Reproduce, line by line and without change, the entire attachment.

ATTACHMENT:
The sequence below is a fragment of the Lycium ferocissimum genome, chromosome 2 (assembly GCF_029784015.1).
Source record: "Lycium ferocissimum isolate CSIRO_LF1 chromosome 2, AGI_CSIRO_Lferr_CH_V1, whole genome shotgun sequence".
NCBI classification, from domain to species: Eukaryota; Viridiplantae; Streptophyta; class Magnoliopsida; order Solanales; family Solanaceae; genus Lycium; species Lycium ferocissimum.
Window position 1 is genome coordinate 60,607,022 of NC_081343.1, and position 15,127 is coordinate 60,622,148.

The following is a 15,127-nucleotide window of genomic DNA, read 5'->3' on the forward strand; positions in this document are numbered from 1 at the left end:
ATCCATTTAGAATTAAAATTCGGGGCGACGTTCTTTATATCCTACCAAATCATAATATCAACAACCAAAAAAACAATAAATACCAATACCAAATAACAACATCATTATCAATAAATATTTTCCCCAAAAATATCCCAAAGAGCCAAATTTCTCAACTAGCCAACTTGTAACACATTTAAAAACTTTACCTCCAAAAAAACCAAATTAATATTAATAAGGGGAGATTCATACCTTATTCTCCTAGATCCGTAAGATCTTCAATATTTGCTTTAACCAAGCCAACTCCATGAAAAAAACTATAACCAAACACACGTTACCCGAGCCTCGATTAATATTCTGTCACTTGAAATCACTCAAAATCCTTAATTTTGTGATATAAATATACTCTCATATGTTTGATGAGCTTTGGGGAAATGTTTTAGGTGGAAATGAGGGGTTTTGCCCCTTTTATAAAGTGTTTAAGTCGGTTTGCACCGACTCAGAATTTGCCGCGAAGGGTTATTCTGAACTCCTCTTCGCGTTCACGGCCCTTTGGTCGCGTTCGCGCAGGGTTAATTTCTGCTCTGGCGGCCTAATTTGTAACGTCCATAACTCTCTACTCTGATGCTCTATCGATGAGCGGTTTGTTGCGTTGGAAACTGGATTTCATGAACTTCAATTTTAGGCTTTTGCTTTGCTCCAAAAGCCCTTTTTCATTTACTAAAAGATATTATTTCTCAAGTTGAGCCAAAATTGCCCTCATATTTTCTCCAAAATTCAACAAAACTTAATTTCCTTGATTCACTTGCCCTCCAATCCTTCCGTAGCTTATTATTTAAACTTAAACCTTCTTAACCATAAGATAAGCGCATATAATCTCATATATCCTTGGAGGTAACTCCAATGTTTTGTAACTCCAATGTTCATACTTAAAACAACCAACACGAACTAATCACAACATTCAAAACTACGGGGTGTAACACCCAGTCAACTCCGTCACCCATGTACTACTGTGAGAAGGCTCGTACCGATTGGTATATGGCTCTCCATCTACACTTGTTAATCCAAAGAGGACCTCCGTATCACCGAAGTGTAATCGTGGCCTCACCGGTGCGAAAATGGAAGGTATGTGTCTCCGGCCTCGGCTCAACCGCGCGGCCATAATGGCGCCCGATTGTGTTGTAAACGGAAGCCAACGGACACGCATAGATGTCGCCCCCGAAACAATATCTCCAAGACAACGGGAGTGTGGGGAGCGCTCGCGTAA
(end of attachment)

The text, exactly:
The sequence below is a fragment of the Lycium ferocissimum genome, chromosome 2 (assembly GCF_029784015.1).
Source record: "Lycium ferocissimum isolate CSIRO_LF1 chromosome 2, AGI_CSIRO_Lferr_CH_V1, whole genome shotgun sequence".
NCBI classification, from domain to species: Eukaryota; Viridiplantae; Streptophyta; class Magnoliopsida; order Solanales; family Solanaceae; genus Lycium; species Lycium ferocissimum.
Window position 1 is genome coordinate 60,607,022 of NC_081343.1, and position 15,127 is coordinate 60,622,148.

The following is a 15,127-nucleotide window of genomic DNA, read 5'->3' on the forward strand; positions in this document are numbered from 1 at the left end:
ATCCATTTAGAATTAAAATTCGGGGCGACGTTCTTTATATCCTACCAAATCATAATATCAACAACCAAAAAAACAATAAATACCAATACCAAATAACAACATCATTATCAATAAATATTTTCCCCAAAAATATCCCAAAGAGCCAAATTTCTCAACTAGCCAACTTGTAACACATTTAAAAACTTTACCTCCAAAAAAACCAAATTAATATTAATAAGGGGAGATTCATACCTTATTCTCCTAGATCCGTAAGATCTTCAATATTTGCTTTAACCAAGCCAACTCCATGAAAAAAACTATAACCAAACACACGTTACCCGAGCCTCGATTAATATTCTGTCACTTGAAATCACTCAAAATCCTTAATTTTGTGATATAAATATACTCTCATATGTTTGATGAGCTTTGGGGAAATGTTTTAGGTGGAAATGAGGGGTTTTGCCCCTTTTATAAAGTGTTTAAGTCGGTTTGCACCGACTCAGAATTTGCCGCGAAGGGTTATTCTGAACTCCTCTTCGCGTTCACGGCCCTTTGGTCGCGTTCGCGCAGGGTTAATTTCTGCTCTGGCGGCCTAATTTGTAACGTCCATAACTCTCTACTCTGATGCTCTATCGATGAGCGGTTTGTTGCGTTGGAAACTGGATTTCATGAACTTCAATTTTAGGCTTTTGCTTTGCTCCAAAAGCCCTTTTTCATTTACTAAAAGATATTATTTCTCAAGTTGAGCCAAAATTGCCCTCATATTTTCTCCAAAATTCAACAAAACTTAATTTCCTTGATTCACTTGCCCTCCAATCCTTCCGTAGCTTATTATTTAAACTTAAACCTTCTTAACCATAAGATAAGCGCATATAATCTCATATATCCTTGGAGGTAACTCCAATGTTTTGTAACTCCAATGTTCATACTTAAAACAACCAACACGAACTAATCACAACATTCAAAACTACGGGGTGTAACACCCAGTCAACTCCGTCACCCATGTACTACTGTGAGAAGGCTCGTACCGATTGGTATATGGCTCTCCATCTACACTTGTTAATCCAAAGAGGACCTCCGTATCACCGAAGTGTAATCGTGGCCTCACCGGTGCGAAAATGGAAGGTATGTGTCTCCGGCCTCGGCTCAACCGCGCGGCCATAATGGCGCCCGATTGTGTTGTAAACGGAAGCCAACGGACACGCATAGATGTCGCCCCCGAAACAATATCTCCAAGACAACGGGAGTGTGGGGAGCGCTCGCGTAA